The second part of this disjointed two-part "cliffhanger" that I so readily mocked last week turns out to be a fantastic stand-alone episode because it is truly unique and surprising.
The stargate Wiki has the details here
This episode does two things very right:
- It puts a real face on the Replicator menace - one of the biggest complaints in fandom is that the Replicators, while ominous, don't really represent anything in humanity because they have no personality at all. Even the Borg have a personality and a core philosophy whose roots can be traced in human culture. The Replicators are just technological locusts...they tell us nothing about the human condition - which is the primary reason to have a "bad guy" in the first place. To give us something to think about. They started the process of humanizing the bugs in the fourth season episode "Menace" (in which it turns out a flawed cybernetic life form created the problem in the first place). But here, the Replicators invade the Asgard home world, find the android Reese, and assume that her personality is correct. Now we have a bunch of deeply flawed Reese clones composed of replicator cells walking around...and that...well that does give us the opportunity to say something about human nature.
- When they get a chance to put a human spin on the replicators, they turn the old trope about the better parts of our natures being our salvation on its' head and force SG-1 to use the one compassionate (albeit immature) humanoid Replicator's humanity to entrap the Replicators. Now, I would find this annoying if the take-home message were "morality is a human weakness that makes us uniquely vulnerable"...but that's not what I get out of this. What I get out of it is that soldiers in a war for survival are sometimes forced to make ethically questionable choices when the alternative is worse. While Daniel's stand-in (Jonas) struggles with the morality of using a potential ally's humanity against him, Jack has to make the tough call, and once again, he makes it. He owns that action, of course, and the writers allow him to show a bit of remorse as they're escaping, but you're left knowing full well that it was the right decision. That kind of battlefield clarity is what makes O'Neill a great leader - the writers of Gate always did seem to understand leadership. I wish they would teach it to Washington.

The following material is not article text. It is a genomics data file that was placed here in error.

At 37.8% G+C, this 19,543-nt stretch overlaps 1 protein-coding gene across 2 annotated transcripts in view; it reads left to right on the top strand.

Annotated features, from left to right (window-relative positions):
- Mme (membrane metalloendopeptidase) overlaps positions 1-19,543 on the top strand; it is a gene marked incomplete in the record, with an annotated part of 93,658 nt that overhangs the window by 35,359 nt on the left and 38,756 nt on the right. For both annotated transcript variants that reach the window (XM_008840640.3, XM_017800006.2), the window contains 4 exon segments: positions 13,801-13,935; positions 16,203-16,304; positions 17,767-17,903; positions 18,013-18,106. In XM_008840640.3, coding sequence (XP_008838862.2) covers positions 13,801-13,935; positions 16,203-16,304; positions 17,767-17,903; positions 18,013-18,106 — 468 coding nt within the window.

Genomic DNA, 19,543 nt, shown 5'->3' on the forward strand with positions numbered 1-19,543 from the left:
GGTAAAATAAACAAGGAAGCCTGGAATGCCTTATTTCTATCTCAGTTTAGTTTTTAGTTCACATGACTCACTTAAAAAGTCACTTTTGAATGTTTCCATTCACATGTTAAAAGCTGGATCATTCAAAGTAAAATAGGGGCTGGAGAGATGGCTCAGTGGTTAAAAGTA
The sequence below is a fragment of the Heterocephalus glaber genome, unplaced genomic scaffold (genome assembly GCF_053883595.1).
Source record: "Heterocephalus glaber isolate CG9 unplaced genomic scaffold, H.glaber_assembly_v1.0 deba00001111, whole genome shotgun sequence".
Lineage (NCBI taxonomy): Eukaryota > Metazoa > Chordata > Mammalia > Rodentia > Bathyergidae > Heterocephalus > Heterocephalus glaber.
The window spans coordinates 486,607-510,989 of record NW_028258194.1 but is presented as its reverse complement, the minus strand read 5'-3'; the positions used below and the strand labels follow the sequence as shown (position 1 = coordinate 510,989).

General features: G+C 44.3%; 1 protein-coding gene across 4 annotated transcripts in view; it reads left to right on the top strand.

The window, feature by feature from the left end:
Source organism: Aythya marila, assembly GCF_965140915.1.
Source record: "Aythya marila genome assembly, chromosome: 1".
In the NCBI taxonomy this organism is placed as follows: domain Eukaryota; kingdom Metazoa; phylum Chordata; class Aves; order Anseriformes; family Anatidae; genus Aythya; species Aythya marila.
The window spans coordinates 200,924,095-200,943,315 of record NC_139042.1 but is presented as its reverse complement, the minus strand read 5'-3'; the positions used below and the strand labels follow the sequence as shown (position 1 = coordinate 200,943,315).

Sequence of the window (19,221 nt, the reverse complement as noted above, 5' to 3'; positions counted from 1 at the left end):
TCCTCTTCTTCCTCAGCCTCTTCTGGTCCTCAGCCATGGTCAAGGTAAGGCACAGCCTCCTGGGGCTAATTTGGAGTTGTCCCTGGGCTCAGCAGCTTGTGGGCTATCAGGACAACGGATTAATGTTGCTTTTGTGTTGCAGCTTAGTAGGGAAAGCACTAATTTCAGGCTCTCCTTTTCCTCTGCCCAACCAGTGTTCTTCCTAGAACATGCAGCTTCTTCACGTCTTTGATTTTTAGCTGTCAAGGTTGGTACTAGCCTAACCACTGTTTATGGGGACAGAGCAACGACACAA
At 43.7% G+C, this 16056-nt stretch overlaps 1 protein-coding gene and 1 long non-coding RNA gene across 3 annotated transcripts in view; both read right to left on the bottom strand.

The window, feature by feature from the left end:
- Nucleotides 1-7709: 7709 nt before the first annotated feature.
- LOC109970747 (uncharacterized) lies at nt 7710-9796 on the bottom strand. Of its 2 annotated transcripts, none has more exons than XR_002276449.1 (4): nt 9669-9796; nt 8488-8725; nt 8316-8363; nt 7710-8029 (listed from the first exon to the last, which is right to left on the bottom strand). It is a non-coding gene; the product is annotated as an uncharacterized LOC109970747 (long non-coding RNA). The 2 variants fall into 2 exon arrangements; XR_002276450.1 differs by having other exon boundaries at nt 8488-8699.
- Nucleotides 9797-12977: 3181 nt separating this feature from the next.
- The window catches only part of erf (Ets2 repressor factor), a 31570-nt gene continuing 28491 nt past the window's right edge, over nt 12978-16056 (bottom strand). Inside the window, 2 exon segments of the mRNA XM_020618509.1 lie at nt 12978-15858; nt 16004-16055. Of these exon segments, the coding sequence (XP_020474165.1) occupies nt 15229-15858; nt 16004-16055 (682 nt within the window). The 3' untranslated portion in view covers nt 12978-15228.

On top of the thematic victories in this episode, we also have the fact that it was cinematic and well directed. The Replicator-altered Asgard home world was a thing of beauty and set the mood very well...this hasn't always been a strong suit for Gate....but they get it very right here and that deserves mention.
Good decision making yields an entertaining and introspective story.
The human-form Replicators all do an above average job on the acting front as well, with the possible exception of "fifth"...who comes across a little more creepily than he should have to allow for the abusing of his humanity to be an emotionally effective bit of drama.
Knowing when to own a hard choice and choose the lesser of two evils in a crisis is lost on modern progressives, but not on us at RightFans. And not on Jack O'Neill.